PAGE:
Calling a cell
Published 3:00 am Saturday, March 17, 2012
With barbed-wire topped fences and mesh over the windows, it looks hard to communicate with anyone inside the Escambia County Jail or the county’s two state prisons.
But cell phone technology is making it easier for inmates and prisoners to get in touch with the outside world — giving them the ability not just to contact family and friends but also the possibility of conducting criminal activity — such as dealing drugs or even directing violence — while they are locked up.
The increase of smuggled cell phones in the system is becoming an epidemic, making them the contraband of choice among those behind bars, prison and jail officials and even former inmates said.
Smuggling in phones
“We continue to work to keep all contraband — including cell phones — out of the jail,” Escambia County Sheriff Grover Smith said. “But, when we discover how the inmates are getting the cell phones and correct the problem, they figure out another way to get it. Our problems with contraband used to be mainly tobacco. Now, our biggest issue is cell phones, and it continues to be a growing problem.”
And the problem is just as big for state prisons, Alabama Department of Corrections Public Information Manager Brian Corbett said.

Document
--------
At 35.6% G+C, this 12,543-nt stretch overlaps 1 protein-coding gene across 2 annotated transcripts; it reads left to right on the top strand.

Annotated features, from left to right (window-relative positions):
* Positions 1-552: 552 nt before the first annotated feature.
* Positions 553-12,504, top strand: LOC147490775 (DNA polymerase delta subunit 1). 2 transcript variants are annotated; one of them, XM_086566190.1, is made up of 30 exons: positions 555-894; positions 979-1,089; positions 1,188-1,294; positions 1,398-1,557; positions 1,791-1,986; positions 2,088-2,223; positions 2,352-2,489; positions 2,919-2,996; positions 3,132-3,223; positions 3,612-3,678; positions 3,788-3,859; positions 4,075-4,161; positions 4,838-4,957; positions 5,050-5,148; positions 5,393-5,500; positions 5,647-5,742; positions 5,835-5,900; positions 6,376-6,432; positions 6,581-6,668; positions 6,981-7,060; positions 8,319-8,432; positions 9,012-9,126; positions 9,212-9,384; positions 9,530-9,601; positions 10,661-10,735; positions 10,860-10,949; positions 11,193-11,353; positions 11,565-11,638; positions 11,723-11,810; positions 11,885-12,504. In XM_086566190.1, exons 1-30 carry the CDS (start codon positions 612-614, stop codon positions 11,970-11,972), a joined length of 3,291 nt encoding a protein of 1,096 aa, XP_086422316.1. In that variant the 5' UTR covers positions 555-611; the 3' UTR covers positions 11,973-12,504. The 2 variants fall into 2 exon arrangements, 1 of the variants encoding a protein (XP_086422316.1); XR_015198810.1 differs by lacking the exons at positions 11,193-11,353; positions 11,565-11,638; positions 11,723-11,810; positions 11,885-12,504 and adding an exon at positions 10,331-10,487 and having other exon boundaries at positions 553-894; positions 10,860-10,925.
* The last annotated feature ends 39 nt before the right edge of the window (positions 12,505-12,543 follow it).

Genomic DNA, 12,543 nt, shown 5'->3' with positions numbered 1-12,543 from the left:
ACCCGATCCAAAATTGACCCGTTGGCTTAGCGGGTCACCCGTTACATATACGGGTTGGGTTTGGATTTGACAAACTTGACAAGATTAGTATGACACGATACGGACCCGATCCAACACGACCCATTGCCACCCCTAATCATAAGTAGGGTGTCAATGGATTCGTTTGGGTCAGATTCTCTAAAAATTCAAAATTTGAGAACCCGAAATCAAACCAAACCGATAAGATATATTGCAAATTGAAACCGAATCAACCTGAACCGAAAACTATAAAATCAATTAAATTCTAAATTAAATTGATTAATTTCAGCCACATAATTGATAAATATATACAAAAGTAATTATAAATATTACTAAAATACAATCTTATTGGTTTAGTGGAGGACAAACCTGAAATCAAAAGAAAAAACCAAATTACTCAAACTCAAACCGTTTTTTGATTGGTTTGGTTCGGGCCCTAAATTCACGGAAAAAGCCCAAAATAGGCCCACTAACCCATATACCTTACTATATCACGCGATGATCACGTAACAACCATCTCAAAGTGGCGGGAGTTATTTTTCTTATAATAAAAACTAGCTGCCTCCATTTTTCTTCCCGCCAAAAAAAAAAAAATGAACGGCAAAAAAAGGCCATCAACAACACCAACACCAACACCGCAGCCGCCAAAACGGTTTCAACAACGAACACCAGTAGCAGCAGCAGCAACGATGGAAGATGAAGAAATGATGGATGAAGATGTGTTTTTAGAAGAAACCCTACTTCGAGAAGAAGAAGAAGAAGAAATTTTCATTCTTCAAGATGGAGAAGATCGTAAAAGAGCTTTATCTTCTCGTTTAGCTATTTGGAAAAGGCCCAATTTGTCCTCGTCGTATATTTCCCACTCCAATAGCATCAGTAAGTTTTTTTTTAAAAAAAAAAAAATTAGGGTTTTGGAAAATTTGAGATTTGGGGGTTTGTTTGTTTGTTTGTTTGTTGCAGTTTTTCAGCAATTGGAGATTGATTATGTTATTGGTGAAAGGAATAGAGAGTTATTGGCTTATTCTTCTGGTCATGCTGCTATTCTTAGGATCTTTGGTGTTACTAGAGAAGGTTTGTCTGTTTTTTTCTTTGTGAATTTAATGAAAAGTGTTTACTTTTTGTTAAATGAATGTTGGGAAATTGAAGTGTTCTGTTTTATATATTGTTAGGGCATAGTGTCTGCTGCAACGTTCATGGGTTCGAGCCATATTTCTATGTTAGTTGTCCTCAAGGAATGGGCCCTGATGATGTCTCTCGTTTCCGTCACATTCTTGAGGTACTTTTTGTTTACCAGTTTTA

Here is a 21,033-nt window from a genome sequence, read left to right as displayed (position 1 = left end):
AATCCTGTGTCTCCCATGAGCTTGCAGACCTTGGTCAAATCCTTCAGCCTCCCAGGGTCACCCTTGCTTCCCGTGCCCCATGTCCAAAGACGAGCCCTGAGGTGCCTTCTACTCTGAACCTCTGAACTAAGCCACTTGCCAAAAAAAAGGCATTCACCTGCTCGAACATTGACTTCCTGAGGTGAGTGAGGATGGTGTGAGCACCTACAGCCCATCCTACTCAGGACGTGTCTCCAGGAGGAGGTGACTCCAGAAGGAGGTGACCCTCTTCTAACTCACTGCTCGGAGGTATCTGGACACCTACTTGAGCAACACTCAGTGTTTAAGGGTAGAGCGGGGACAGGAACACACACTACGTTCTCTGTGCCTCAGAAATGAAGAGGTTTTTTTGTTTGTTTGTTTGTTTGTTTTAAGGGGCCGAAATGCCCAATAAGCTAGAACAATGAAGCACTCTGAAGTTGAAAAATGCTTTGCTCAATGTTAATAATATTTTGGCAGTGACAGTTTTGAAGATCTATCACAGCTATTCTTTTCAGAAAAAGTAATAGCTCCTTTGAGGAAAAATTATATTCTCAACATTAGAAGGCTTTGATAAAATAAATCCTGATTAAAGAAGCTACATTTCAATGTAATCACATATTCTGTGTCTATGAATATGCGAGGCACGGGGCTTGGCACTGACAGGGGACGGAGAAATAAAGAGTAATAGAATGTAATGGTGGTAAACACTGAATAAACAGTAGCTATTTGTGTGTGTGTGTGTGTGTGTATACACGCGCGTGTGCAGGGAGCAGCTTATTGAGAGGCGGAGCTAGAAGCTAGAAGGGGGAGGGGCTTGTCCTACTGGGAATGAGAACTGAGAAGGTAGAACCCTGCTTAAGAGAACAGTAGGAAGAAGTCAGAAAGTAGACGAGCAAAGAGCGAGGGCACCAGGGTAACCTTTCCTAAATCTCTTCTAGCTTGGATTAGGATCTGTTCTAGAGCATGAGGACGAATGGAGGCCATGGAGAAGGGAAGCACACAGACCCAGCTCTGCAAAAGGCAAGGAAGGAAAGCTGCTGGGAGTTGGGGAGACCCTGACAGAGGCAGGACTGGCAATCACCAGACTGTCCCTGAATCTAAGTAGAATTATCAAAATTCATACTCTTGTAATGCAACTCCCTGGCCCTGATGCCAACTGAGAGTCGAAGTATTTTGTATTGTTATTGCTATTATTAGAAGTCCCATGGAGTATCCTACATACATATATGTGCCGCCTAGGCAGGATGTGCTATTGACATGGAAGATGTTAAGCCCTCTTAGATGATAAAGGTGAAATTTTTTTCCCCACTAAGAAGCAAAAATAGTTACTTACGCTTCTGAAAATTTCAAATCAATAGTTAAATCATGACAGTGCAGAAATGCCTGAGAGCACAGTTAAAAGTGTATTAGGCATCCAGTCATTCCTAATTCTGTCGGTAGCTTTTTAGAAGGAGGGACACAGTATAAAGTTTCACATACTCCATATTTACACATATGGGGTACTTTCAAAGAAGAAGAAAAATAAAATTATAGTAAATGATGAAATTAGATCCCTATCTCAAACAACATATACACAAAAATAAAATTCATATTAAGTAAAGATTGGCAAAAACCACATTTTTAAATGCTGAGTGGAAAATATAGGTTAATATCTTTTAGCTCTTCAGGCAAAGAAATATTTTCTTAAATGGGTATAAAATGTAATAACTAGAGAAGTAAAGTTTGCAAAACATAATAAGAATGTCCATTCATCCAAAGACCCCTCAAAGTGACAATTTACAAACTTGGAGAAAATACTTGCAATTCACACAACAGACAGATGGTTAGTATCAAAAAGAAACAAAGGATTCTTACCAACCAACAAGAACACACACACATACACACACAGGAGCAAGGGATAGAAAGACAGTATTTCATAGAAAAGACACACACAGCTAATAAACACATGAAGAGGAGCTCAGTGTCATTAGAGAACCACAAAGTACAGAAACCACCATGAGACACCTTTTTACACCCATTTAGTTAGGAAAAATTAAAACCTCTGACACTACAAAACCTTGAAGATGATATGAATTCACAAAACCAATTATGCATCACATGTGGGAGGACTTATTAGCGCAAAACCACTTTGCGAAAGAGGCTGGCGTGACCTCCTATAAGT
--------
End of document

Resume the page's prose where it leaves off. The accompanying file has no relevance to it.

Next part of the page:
“It has become a big problem and it is ongoing,” Corbett said.
“We deal with it on an everyday basis,” he said — including last Monday, when a Mobile resident was arrested after allegedly trying to throw a pink purse filled with cell phones over the fence at Fountain Correctional Facility near Atmore.
And Corbett said the problem is on the rise.
“We confiscated about 5,000 cell phones last year,” he said.
Two former inmates of the county jail said officers at the jail may unwittingly make it possible, in some cases, to keep cell phones by those who have been newly arrested.
“This is a small town and a small county,” one inmate said. “Those officers know just about everybody that comes in at the jail. Because they know us, they don’t always do a thorough search. They don’t strip search and they barely pat some folks down. It’s pretty easy to hide a cell phone when you really want to keep it.”
A second former inmate agreed, saying hiding places are plentiful when having access to cell phones and other personal items is important.
“Most everybody on the street has a cell phone these days,” the former inmate said. “When someone gets arrested, they want to keep that phone to maintain as normal an existence as possible. When that’s how you lived on the streets — with a cell phone — that’s how you want to keep on living. You’ll do just about anything you have to do to make that happen. You’d be surprised, and probably appalled, to hear how some folks get their cell phones into the jail.”
Chief Deputy Mike Lambert said possession of cell phones by inmates is inevitable and has become nearly impossible to stop, especially since inmates have so much time on their hands.